Why Trace Minerals Are Important (and why we’re not getting enough)

Updated: November 9, 2022

Reviewed By:
Lara Pizzorno – AlgaeCal Scientific Advisory Board Member
MDiv, MA, LMT
Best-selling author of Healthy Bones Healthy You! and Your Bones; Editor of Longevity Medicine Review, and Senior Medical Editor for Integrative Medicine Advisors.

While macro-minerals, like calcium, magnesium and potassium, are often highlighted in articles about our health in the popular press, trace minerals are rarely mentioned.

While they don’t get much attention in mainstream media, trace minerals play such vital roles in the body that they are essential for our wellbeing.

And nowadays, that’s a big problem because many people are woefully deficient in trace minerals today. 

Our modern agricultural and food manufacturing processes have resulted in trace minerals vanishing from our food supply. 

This article explores key trace minerals, shares reasons why each is vital for your health, and explains why these critical nutrients are no longer present in our food supply and what you can do to protect yourself.

Health Benefits of Trace Minerals

Although, as the name suggests, you only need trace minerals in small amounts, they play major roles in promoting and maintaining your health. In fact, every aspect of your metabolism requires trace minerals for proper function.

We can’t begin to cover everything trace minerals do for us, but a few examples of trace mineral benefits should show you why you don’t want to lack any of them!

Boron

Boron is mainly found in your bones, teeth, nails and hair. In addition to playing an essential role in calcium metabolism and in your bones, boron is an important component of insulin and energy metabolism, immunity, reproductive health, and brain function. Boron raises antioxidant enzyme levels, protects against pesticide-induced harm, boosts wound healing, and greatly improves our use of steroid hormones like estrogen, vitamin D, and testosterone.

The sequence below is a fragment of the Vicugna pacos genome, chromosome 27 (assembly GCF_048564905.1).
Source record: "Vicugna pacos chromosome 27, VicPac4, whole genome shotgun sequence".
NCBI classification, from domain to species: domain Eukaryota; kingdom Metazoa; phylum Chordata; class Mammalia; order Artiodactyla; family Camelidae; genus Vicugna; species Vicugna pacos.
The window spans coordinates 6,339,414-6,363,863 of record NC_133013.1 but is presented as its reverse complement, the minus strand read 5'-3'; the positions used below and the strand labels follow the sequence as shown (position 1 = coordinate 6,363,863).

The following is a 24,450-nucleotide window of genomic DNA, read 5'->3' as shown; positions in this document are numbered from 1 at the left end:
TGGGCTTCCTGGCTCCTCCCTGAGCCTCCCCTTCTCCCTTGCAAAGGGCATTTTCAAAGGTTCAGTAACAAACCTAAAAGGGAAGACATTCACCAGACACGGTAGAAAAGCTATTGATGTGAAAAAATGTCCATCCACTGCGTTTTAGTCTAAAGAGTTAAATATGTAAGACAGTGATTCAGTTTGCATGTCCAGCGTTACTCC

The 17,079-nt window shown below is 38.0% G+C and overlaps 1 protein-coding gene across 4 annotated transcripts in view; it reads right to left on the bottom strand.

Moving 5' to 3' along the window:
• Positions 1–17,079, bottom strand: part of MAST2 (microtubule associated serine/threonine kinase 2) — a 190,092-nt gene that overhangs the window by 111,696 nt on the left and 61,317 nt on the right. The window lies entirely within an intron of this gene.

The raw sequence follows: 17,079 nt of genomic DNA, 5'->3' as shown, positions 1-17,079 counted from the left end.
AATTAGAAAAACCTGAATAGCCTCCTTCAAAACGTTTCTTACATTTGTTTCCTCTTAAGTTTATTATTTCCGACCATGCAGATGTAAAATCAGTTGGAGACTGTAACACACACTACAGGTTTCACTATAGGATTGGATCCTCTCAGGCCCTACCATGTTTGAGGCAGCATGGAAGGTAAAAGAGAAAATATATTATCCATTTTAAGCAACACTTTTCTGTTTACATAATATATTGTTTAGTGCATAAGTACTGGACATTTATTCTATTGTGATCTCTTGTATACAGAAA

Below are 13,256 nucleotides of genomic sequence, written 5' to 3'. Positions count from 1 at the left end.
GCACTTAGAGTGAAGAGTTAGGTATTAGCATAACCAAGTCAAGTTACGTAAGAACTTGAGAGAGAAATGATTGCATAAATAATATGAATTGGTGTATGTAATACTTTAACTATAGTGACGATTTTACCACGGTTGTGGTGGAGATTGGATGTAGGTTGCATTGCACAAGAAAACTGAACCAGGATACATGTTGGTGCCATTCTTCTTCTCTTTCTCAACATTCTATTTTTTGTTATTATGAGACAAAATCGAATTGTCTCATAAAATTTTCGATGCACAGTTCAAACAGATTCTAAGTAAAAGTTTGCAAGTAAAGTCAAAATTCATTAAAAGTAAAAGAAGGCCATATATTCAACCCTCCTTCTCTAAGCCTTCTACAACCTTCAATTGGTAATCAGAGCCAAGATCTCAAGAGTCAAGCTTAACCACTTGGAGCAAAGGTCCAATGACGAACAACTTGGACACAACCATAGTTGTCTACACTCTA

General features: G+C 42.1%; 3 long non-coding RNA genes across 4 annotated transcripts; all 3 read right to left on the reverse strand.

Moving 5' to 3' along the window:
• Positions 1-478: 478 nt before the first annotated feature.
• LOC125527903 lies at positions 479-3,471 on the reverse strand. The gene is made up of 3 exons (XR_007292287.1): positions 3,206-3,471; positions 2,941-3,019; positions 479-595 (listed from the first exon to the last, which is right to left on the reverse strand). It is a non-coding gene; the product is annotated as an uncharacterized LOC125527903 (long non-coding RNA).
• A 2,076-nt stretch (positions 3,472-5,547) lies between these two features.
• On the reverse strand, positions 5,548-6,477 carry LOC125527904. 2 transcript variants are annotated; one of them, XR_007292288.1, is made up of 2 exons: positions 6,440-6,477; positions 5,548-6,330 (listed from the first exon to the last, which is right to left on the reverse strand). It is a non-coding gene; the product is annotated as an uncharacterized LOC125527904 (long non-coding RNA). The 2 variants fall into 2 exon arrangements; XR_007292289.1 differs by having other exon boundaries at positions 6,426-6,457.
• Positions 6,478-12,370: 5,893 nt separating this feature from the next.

If that were not enough, boron also exerts numerous protective effects against cancers, and when cancer is present and being treated, may help lessen the adverse effects of chemotherapeutic agents. 

Good sources of boron include avocado, peanut butter, prunes, and chocolate (cacao) powder[1][2].

Copper

Copper is the cofactor for several enzymes that play essential roles in energy production, connective tissue formation and bone mineralization, iron metabolism and our production of heme for hemoglobin (without which our blood cells cannot carry oxygen), and the synthesis of both neurotransmitters and the myelin sheath that surrounds our nerves. It is also required for the transmission of nerve impulses that enable movement.

Copper is found in shellfish, liver, nuts and seeds, whole grains and chocolate. The average copper content of modern fruits and vegetables is 81% less than found in 1940-2000 due to changes in agriculture that have resulted in declining concentrations of copper in soil). Plus, copper is lost when grains are refined[3][4][5][6].

Silicon

Silicon is required for the formation, growth and development of bones, connective tissue, cartilage and collagen. Without silicon, the crosslinks that produce healthy collagen cannot form, so this trace mineral is essential for bones’ ability to resist fracture and skin’s ability to resist wrinkling.

Only one form of silicon is bioavailable: orthosilicic acid, and that’s present only in liquids, like mineral waters and beer, the two best food sources of silicon. Orthosilicic acid is also present in AlgaeCal as this is the form absorbed from the ocean by algas calcareas and used to build its bony structure[5][7][8].

Nutrients allow you to exercise effectively

Manganese

Manganese is an essential cofactor for arguably the most important antioxidant enzyme in your body: Mitochondrial Superoxide Dismutase (MnSOD). MnSOD lives in the mitochondria, the energy producing factories in our cells, and protects them from being destroyed by the free radicals produced when they produce ATP, the energy currency of the body. Without manganese, your own production of energy would kill you, rapidly and painfully.